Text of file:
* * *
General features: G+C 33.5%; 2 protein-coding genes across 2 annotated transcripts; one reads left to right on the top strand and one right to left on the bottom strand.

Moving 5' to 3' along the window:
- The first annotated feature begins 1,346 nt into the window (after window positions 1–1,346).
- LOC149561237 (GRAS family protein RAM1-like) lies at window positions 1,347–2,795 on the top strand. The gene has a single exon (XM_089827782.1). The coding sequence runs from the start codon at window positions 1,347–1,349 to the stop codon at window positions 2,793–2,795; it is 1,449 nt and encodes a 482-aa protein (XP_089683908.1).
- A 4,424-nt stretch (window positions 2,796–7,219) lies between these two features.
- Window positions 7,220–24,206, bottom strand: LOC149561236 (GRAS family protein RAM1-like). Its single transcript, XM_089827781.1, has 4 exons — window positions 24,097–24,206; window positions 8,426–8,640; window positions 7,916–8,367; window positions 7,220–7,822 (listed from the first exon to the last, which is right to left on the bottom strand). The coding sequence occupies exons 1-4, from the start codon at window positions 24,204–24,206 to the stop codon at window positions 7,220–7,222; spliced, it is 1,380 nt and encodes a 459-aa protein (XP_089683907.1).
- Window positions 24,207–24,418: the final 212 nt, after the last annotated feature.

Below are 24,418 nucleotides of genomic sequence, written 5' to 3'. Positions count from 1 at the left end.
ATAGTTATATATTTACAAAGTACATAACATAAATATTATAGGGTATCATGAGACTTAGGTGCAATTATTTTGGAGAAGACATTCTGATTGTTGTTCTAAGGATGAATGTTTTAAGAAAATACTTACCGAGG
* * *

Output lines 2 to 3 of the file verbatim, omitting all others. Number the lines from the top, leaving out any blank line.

Moving 5' to 3' along the window:
- The first annotated feature begins 1,346 nt into the window (after window positions 1–1,346).